Her ideas helped put Port on the MapEvelyn C. Smith Obituary
Ozaukee Press, Wisconsin
Evelyn Smith’s most visible legacies are the popular restaurant she founded an the famous fish sandwich she invented both of which helped put Port Washington on the map, but they only begin to tell the story of a life full of experiences ranging from the battlefields of France to the fishing fleets of Lake Michigan.
That life ended last week when Smith died of a stroke at the age of 92.
Preparing food for large groups was fundamental part of Smith’s life, starting from childhood. In an autobiography she told of how she helped to feed the fishing crew which boarded with the Smiths while working for the family owned fishery. She started helping with those meals as a child of nine in 1902.
Even while she was undertaking her nursing training at Columbia Hospital she was involved in food preparation. Student nurses were required to spend four months working in the kitchen preparing food for the sick. Because of a student shortage her stint in the kitchen lasted for six months.
Smith started her nursing career in 1914 as night superintendent at Milwaukee Children’s Hospital. Four months later she became the first industrial nurse in Milwaukee when she joined Northwestern Malleable Iron Co. When she took the post, the idea of an industrial nurse was looked upon with skepticism. Her duties not only included treating third degree burns and doing social work among the employees, but organizing a food service for the laborers
Her career as an industrial nurse came to an end when she left for France to serve as a nurse in 1918. Once again, she found herself in charge of food service, organizing three meals a day for up to 500 ambulatory patients. Her first equipement was a charcoal stove and a cauldron on a platform.
She returned home in June of 1919 and took a public health nurse course before accepting a position as Sheboygan County nurse.
Her work with tuberculosis patients led her to experiment with using fish oil as a means of providing part of the patients’ diets to help rebuild their health.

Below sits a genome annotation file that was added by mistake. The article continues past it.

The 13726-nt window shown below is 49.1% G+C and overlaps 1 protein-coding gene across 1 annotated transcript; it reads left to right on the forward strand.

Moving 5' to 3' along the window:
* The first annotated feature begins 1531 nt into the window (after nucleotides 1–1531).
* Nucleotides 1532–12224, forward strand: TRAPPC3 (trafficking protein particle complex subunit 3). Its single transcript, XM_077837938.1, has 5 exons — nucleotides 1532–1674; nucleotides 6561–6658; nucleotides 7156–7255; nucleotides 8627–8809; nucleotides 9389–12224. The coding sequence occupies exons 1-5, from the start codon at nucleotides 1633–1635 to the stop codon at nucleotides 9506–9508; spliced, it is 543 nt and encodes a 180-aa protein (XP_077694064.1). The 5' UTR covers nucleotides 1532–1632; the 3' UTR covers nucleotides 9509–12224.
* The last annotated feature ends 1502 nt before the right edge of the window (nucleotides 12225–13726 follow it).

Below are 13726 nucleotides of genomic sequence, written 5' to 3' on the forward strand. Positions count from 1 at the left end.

In the 1920s, she left the Sheboygan County position to assist her mother with the family’s domestic caviar packing business. Delia Wassink Smith had devised the caviar formula on her kitchen range. Today, Smith Bros. is still producing domestic caviar and shipping it in large quantities.
The fish sandwich became a standard item of the fish market which the family established on Franklin St. in 1924. Skat tournament players wanted food and asked for fried fish. Evelyn Smith suggested fish sandwiches. Using rolls from a local bakery and adding tartar sauce she produced the sandwiches.
“It was this stroke of fate that catapulted me and my family into the restaurant business,” she wrote.
On June 14, 1934, the Smith Bros. Fish Shanty, was opened. The restaurant had 10 counter stools and three tables and served only fish, using the catches brought in by the Smith Bros. fleet. Cabbage salad and lemon pie completed the menu in those early days.
In seven years, the operation had grown to the point that nine enlargements of the original building and facilities had been made. That restaurant was capable of serving 350 people at a time.
The California restaurant operations started in 1946 with Evelyn supervising the three operations as general manager.
When Smith Bros. restaurant in Port Washington was destroyed by fire on Nov. 17, 1953, Evelyn was among the family members who immediately started the rebuilding process at the same location on Franklin St. at Grand Ave. The new restaurant opened about a year later.
Until a fall in her home at 214 S. Webster St. forced her to retire, she maintained an interest in the restaurant operations. She was a director emeritus of Smith Bros. operations at the time of her death. Until the fall, she had served as treasurer of the family owned corporation founded with her brothers, Oliver and Lester.
Her death will not change any operations of the corporation, according to its current president, Lincoln Smith because she was no longer active in corporate affairs. At the time of her death, she was living at Lasata, Cedarburg.
During her lifetime she served two terms as treasurer of the Wisconsin Restaurant Association and was a member of its board of directors for three years. She was a member of the Daughters of the American Revolution, Eastern Star, Port Washington Woman’s Club, Van Ells-Schanen American Legion Post and Jane Delano American Legion Post.
Funeral services for the daughter of Delos and Delia Smith, who was born Feb. 26, 1893, were held Jan. 26 at Poole Funeral Home, Port Washington, with the Rev. James Liebnow, pastor of First Congregational Church, Port Washington officiating. Burial was in Union Cemetery, Port Washington.
Miss Smith is survived by a sister, Hope Huwatschek, Port Washington.
The family has suggested memorials to First Congregational Church, Order of Eastern Star 147 or the Evelyn C. Smith nursing scholarship program at Port Washington High School.